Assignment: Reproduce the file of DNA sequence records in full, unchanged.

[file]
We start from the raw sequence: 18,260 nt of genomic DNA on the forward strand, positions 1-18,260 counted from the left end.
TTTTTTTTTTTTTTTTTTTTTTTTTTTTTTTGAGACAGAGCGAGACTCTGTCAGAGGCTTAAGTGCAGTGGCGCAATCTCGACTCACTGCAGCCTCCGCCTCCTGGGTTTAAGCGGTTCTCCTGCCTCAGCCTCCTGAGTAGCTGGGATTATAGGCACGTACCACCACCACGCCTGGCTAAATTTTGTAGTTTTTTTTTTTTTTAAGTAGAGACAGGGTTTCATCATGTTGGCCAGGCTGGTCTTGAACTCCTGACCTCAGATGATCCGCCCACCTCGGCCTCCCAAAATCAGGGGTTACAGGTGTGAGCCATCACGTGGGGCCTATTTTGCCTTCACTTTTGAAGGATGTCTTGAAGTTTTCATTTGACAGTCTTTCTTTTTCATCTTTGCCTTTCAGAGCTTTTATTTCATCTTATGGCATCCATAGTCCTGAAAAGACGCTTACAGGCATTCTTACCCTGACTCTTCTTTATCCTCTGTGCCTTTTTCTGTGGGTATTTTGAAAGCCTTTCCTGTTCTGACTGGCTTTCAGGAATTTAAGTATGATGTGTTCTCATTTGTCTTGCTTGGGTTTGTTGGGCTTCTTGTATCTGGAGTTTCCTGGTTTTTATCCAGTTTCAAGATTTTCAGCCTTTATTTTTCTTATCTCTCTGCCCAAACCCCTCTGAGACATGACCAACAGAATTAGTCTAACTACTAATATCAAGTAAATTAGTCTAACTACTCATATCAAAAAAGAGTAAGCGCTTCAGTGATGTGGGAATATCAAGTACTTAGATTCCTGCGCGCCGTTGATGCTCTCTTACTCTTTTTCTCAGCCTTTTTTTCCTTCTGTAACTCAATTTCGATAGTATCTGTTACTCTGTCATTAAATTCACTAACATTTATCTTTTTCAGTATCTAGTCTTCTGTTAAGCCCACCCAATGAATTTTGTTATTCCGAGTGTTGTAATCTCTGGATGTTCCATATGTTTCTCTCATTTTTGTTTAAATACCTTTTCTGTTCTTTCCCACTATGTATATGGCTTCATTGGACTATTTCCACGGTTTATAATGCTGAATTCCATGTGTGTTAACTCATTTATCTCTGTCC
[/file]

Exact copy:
We start from the raw sequence: 18,260 nt of genomic DNA on the forward strand, positions 1-18,260 counted from the left end.
TTTTTTTTTTTTTTTTTTTTTTTTTTTTTTTGAGACAGAGCGAGACTCTGTCAGAGGCTTAAGTGCAGTGGCGCAATCTCGACTCACTGCAGCCTCCGCCTCCTGGGTTTAAGCGGTTCTCCTGCCTCAGCCTCCTGAGTAGCTGGGATTATAGGCACGTACCACCACCACGCCTGGCTAAATTTTGTAGTTTTTTTTTTTTTTAAGTAGAGACAGGGTTTCATCATGTTGGCCAGGCTGGTCTTGAACTCCTGACCTCAGATGATCCGCCCACCTCGGCCTCCCAAAATCAGGGGTTACAGGTGTGAGCCATCACGTGGGGCCTATTTTGCCTTCACTTTTGAAGGATGTCTTGAAGTTTTCATTTGACAGTCTTTCTTTTTCATCTTTGCCTTTCAGAGCTTTTATTTCATCTTATGGCATCCATAGTCCTGAAAAGACGCTTACAGGCATTCTTACCCTGACTCTTCTTTATCCTCTGTGCCTTTTTCTGTGGGTATTTTGAAAGCCTTTCCTGTTCTGACTGGCTTTCAGGAATTTAAGTATGATGTGTTCTCATTTGTCTTGCTTGGGTTTGTTGGGCTTCTTGTATCTGGAGTTTCCTGGTTTTTATCCAGTTTCAAGATTTTCAGCCTTTATTTTTCTTATCTCTCTGCCCAAACCCCTCTGAGACATGACCAACAGAATTAGTCTAACTACTAATATCAAGTAAATTAGTCTAACTACTCATATCAAAAAAGAGTAAGCGCTTCAGTGATGTGGGAATATCAAGTACTTAGATTCCTGCGCGCCGTTGATGCTCTCTTACTCTTTTTCTCAGCCTTTTTTTCCTTCTGTAACTCAATTTCGATAGTATCTGTTACTCTGTCATTAAATTCACTAACATTTATCTTTTTCAGTATCTAGTCTTCTGTTAAGCCCACCCAATGAATTTTGTTATTCCGAGTGTTGTAATCTCTGGATGTTCCATATGTTTCTCTCATTTTTGTTTAAATACCTTTTCTGTTCTTTCCCACTATGTATATGGCTTCATTGGACTATTTCCACGGTTTATAATGCTGAATTCCATGTGTGTTAACTCATTTATCTCTGTCC